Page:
For the moment, the promise NATO has made to its three Baltic members—Lithuania, Latvia, and Estonia—is a deployment of up to 4,000 troops in the region, clearly intended as a tripwire should the Russians make an overt move.
But that, in turn, is spun by Moscow as a provocation and perhaps even a threat to the Kaliningrad enclave: Russian territory that lies between Lithuania and Poland.
So, right now, relations between Moscow and Vilnius look very grim indeed. Lithuania’s foreign minister, Linas Linkevicius, refers to Russia as an “aggressor” using “old KGB methods.” On the ground, meanwhile, people view the return to Cold War rhetoric and war games as a potential disaster.
As we waited in line at Russian customs on the border, the bus passengers discussed the artillery drills Russian forces had started in Kaliningrad a couple of mornings before. A middle-aged Lithuanian woman, Agota Gaurdas, and her husband, Virgilijus Gaurdas, said they were “terribly tired of the increasing threats” causing militarization of the region around their home in city of Klaipeda.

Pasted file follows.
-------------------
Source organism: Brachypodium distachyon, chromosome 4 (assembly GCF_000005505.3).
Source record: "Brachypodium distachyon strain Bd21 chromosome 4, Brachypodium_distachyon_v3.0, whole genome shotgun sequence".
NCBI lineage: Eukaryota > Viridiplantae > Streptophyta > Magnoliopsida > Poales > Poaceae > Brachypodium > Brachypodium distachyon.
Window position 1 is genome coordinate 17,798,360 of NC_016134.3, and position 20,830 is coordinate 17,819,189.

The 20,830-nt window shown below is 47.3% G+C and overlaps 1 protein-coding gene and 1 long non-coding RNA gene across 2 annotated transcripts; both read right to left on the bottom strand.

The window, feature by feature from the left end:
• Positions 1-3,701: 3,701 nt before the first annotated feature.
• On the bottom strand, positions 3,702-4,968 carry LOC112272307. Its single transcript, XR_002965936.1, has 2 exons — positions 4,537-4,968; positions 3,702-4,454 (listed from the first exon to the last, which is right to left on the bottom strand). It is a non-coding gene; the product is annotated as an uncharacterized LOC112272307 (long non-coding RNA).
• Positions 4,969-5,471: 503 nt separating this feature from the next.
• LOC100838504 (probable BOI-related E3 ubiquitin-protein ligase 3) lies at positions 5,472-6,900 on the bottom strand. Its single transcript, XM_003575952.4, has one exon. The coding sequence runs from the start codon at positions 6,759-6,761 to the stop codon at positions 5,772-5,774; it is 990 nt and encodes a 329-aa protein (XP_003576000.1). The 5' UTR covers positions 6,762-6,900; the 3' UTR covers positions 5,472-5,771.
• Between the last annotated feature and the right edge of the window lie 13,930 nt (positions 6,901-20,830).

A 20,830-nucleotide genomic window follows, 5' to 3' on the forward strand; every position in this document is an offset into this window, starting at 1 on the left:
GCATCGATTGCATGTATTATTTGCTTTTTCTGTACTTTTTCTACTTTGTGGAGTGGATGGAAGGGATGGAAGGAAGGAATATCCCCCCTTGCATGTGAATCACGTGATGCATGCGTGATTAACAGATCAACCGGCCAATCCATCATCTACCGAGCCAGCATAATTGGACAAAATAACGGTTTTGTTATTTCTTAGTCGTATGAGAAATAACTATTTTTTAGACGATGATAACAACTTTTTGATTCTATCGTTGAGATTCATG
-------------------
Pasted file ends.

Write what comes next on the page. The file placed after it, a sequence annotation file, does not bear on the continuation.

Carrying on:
“We hear airplanes over our heads and wonder whether it’s Russian pilots exercising to bring down NATO planes over our roof or it is our forces, which are now NATO, learning to shoot down Russian soldiers?” said Virgilijus, a civil engineer. “We are worried that one day, when they actually decide to fire at each other, there will be nothing left of Lithuania.”
Virgilijus said he did not believe that the Kremlin was serious about invading Lithuania, and blamed politicians for the Cold War games.
While the majority of Lithuanians prefer to live their lives as if nothing dangerous is happening, there are thousands who’ve mobilized into a partisan movement to defend their Baltic state.
Earlier this month about 50 volunteers from the Lithuanian Riflemen’s Union had their own military exercises all over the Lithuanian capital of Vilnius. “It is counter-intelligence training,” said the drill’s coordinator, Haroldas Daublyus, a buff middle-aged man wearing a baseball cap. “Our mission was to identify Russian spies, who were hiding all around Vilnius; we trained to chase the spies, bugged their vehicles, and reported the group to authorities.”
The paramilitary Riflemen’s Union originally was established in 1919 when Lithuania declared independence and went to war against the Bolsheviks, the Western Russian Volunteer Army, and the Polish forces.